David Bourget (Western Ontario)
David Chalmers (ANU, NYU)
Rafael De Clercq
Ezio Di Nucci
Jack Alan Reynolds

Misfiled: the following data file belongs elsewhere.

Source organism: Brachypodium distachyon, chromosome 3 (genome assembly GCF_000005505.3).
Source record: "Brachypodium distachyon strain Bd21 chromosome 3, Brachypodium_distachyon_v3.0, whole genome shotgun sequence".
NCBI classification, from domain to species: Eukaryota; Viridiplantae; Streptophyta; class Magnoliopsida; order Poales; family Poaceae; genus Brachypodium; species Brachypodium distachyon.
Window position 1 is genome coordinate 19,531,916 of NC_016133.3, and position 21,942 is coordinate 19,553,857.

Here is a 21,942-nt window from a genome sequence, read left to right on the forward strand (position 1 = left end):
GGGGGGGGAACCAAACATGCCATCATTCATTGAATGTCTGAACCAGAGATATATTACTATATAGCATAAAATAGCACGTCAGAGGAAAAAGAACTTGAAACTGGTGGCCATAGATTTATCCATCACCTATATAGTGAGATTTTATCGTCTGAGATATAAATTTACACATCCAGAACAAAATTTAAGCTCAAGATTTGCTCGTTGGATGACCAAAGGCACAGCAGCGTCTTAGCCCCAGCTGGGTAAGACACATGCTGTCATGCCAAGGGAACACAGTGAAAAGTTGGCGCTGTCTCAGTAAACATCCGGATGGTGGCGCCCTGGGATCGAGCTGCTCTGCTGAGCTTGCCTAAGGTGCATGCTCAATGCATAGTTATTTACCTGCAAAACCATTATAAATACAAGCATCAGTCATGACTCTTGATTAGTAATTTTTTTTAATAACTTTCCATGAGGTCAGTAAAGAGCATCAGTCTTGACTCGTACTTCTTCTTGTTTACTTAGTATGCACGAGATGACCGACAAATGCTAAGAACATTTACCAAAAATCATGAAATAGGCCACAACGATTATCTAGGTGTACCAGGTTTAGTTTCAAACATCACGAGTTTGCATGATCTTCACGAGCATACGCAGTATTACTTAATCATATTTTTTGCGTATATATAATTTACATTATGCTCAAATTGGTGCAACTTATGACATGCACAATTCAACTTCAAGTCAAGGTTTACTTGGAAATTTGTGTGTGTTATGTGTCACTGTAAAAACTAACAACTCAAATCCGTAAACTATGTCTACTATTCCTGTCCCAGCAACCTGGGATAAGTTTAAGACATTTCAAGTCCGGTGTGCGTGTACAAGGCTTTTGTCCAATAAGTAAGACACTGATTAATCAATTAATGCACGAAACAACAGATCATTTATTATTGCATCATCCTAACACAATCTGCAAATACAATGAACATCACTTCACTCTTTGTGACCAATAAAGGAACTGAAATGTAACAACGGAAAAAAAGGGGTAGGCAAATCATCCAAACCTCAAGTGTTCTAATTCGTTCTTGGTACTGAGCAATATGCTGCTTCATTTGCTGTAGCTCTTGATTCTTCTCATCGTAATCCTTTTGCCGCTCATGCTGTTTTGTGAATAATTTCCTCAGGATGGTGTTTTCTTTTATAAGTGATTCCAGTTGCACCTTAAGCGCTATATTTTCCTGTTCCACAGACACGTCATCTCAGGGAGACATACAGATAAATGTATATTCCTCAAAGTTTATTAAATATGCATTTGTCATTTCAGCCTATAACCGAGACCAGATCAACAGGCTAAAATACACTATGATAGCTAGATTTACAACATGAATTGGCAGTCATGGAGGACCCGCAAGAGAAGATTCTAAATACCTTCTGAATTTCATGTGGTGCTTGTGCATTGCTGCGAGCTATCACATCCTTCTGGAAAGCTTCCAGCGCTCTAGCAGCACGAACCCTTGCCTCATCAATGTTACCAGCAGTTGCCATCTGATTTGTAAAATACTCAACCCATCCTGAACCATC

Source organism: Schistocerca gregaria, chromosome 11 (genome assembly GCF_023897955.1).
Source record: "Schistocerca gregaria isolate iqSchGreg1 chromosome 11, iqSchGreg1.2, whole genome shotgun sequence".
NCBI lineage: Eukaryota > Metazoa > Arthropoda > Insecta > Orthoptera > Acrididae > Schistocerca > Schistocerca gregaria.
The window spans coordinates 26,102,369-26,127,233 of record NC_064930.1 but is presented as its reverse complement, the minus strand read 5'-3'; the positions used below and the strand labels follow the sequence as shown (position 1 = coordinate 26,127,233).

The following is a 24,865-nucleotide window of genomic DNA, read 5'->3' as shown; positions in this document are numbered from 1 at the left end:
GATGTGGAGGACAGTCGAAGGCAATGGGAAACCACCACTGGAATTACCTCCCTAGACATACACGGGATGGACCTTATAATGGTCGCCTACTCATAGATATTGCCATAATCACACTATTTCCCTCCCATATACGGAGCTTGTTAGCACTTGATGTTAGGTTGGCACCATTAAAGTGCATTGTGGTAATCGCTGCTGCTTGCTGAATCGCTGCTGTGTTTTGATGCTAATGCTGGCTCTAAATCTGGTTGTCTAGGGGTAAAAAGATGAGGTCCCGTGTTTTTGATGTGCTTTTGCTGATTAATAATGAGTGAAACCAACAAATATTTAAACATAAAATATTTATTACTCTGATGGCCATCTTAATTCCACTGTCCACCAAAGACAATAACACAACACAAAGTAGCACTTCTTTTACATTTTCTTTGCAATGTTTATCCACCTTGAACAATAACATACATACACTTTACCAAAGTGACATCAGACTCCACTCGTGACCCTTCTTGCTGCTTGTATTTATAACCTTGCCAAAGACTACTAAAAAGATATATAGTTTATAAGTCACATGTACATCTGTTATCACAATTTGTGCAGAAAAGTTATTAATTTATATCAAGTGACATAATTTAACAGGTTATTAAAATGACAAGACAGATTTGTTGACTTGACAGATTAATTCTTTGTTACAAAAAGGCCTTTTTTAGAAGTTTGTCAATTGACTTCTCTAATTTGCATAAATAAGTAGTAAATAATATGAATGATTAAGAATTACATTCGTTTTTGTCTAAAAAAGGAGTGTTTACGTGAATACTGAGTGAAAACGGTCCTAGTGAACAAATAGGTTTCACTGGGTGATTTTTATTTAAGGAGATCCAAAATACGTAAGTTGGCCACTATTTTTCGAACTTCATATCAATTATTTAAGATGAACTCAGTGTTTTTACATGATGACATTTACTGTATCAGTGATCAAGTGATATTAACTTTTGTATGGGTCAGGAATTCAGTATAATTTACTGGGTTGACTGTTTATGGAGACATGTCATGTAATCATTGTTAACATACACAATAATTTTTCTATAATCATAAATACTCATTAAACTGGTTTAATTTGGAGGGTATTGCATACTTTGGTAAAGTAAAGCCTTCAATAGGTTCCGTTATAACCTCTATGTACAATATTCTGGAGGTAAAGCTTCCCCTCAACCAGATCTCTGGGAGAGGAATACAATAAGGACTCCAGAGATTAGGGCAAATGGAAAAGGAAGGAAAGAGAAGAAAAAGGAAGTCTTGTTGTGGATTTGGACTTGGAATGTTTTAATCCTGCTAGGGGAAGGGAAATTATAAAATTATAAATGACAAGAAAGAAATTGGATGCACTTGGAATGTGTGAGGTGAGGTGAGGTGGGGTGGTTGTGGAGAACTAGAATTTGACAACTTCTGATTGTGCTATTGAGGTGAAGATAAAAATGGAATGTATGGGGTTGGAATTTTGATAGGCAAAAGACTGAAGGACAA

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Statistics pertaining to domestic violence among Native American and Alaska Native women in the United States illicit an overwhelming portrait of intimate and family violence. For the sake of redundancy, for the rest of the research when Native American comes up in the text, it will be referring to both Native American and Alaskan Natives because many of their cultural social norms and their domestic violence issues mimic each other. The toll it takes on society is small in comparison to women being beaten in all cultures and all over the globe. Battering is a new phenomenon among Native American and Alaska Native Americans. Domestic violence was indicated in Native history but never the dark mark it has bestowed on Native women of today. The research will try to show some of the issues that may have played a role in the inhibition of Native women and hindered them from moving toward self love, social independence, love for family and community. To give pertinent information on why Native women stay with their abusers, and understand why their drive to rise above adversity gets stifled. To examine the European influence, which has decimated Native peoples and may have caused the plight of Native American women today, it will show that the Native American male has learned some of the worst behavior of European culture. To touch on learning-base domestic violence, acculturation issues, various rates and patterns of abuse compared to national rates. What factors exist for the decrease in domestic violence among native communities, why confidentiality is a major issue in the Native American community. And finally, examine strategies that will help to curb violence in the Native American community.
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